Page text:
Information for proper charging of banked batteries 8v

Discussion in 'General Electronics Chat' started by retched, Jan 15, 2010.

  1. retched

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    I have been building a PV system for a week now. Still in the purchasing and procurement mode.

    A nice man accidentally purchased six 8v 170ah lead-acid deep-cycles for his golf cart instead of the required 6v.

    Luckily for me, he purchaced them mail-order and the return postage would have killed him. He has sold them to me for a steal. So, these will be my solar/wind power bank.

    I have been trying to figure the best way to wire for optimal use and charging.

    My solar panels can be configured in any voltage arrangement that the 108 cells will allow. So, i figured on connecting two of the batterys in series for 16v groups, three of them.

    I have been searching on good voltages for charging the batteries and have seen many different numbers. A lot of people have said I want 150% of capacity. Well the if I use 24v for the panels, that is 150% of the 16v groups. But I am wondering if anyone with experience with 8v batteries or the math equations to help me come to the most efficient setup. Thank you.
     
  2. SgtWookie

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    If you go to 24v, then you will be compatible with 2v, 4v, 6v, 8v, or 12v cells.

    If you go to 16v, you will be stuck with just 2v, 4v, or 8v batteries.
     
  3. retched

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    Solar panels are still trivial to me as of now. I am more worried about the banking. I will adapt the array to the bank. I think it is more important to work to the bank. My major malfunction is the voltages of the groups. If I go 24v I will use 2 groups of three batteries each. Than parallel the 3 groups?

    In my case, I think that is a catch-22. If I go with 3 groups of 2, or 16v I get a greater Ah rating. ~450....oh geez.

    Overall, I am an idiot. How could I have gone this long without even consulting Ohms law. I was so involved in maximizing amp-hours, I forgot to convert to wattage for actual power. It will be the same no matter what configuration. So the best thing to do is make future expansion and voltage splitting less complicated.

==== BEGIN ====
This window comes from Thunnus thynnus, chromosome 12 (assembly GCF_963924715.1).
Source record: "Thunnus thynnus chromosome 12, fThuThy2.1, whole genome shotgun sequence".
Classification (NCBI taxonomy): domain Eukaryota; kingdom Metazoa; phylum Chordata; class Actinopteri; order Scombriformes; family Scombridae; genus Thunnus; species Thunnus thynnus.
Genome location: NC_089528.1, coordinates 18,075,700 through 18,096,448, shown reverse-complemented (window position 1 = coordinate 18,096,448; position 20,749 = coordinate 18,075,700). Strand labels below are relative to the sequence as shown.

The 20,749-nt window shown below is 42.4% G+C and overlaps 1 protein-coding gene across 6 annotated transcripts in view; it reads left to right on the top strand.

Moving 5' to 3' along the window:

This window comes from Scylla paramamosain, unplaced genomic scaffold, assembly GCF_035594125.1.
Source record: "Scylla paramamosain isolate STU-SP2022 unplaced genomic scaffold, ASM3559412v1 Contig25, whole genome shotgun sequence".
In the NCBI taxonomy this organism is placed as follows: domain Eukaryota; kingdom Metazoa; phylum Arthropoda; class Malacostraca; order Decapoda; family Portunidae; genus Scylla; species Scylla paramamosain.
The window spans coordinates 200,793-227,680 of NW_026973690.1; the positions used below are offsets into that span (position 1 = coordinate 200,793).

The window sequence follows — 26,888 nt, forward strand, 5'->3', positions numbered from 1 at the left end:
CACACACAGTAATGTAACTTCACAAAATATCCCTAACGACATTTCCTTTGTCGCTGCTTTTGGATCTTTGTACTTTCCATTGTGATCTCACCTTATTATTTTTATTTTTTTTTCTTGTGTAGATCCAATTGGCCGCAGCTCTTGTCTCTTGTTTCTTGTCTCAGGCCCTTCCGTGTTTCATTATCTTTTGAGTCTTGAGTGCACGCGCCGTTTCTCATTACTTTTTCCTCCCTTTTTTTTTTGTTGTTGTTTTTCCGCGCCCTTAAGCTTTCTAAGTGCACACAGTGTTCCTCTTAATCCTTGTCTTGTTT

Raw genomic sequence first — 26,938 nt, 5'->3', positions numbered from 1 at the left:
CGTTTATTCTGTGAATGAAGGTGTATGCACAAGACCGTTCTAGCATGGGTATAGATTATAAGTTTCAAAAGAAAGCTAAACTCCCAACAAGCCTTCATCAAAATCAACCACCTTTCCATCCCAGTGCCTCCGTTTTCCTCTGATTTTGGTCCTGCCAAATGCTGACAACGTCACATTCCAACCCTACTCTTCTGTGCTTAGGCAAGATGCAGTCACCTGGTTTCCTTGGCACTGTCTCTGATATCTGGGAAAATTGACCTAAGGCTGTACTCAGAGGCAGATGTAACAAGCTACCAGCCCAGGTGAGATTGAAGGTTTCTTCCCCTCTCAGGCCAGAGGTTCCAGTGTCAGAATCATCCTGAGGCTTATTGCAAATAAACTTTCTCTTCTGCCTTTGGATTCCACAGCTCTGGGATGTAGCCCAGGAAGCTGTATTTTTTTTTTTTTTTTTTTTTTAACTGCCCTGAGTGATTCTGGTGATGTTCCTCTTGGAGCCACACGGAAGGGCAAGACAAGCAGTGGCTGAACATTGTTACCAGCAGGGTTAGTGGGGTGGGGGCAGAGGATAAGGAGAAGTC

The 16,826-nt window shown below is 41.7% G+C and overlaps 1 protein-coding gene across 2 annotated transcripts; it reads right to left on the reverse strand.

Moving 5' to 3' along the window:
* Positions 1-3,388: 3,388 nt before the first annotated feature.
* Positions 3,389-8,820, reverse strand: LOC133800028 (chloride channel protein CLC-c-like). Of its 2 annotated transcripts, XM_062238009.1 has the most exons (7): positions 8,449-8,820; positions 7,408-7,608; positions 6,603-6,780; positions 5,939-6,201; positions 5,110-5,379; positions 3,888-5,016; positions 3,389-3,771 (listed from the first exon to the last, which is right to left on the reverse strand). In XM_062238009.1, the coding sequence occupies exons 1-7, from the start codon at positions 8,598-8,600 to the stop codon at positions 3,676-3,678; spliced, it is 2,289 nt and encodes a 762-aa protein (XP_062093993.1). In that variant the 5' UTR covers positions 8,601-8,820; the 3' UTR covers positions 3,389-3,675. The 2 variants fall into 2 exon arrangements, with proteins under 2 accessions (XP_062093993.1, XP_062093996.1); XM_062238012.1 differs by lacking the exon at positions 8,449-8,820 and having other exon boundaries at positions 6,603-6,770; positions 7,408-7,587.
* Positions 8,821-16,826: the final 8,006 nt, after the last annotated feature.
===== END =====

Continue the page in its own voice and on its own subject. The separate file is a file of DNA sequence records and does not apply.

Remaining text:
So I will go with 24v.
    Having read a post on another thread you told someone to use 28v for charging the 24v bank. So regarding the solar panels, would you recommend greater than 28v for charging?
     
  4. SgtWookie

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    I recommend that you consult the manufacturer's datasheet for their recommendations on charging.
     
  5. SgtWookie

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    It might seem that way at the moment. However, it's doubtful that you will be getting another "steal deal" for 8v batteries. You might, but wouldn't you rather have the flexibility for if you happen across deals in a variety of other voltages?

    Besides, have you investigated what inverters might be available for 12v, 16v, or 24v input?

    The higher voltage your battery bank outputs, the less loss that you will have in power transmission. You would need much heavier cables to carry 2000W at 12v than you would at 24v.

    Three 8v batteries in series would output 24v.
    If you then wired that in parallel with another series string of three 8v batteries, you would still have 24v, but your AH capacity would be double that of one cell. Instead of 170AH, you would have 340AH.

    No, it would be 170AH x3 = 510AH. However, you would be stuck with an odd bank voltage.

    Not true. At lower voltages, you will need heavier cables to carry the power.

    Yes.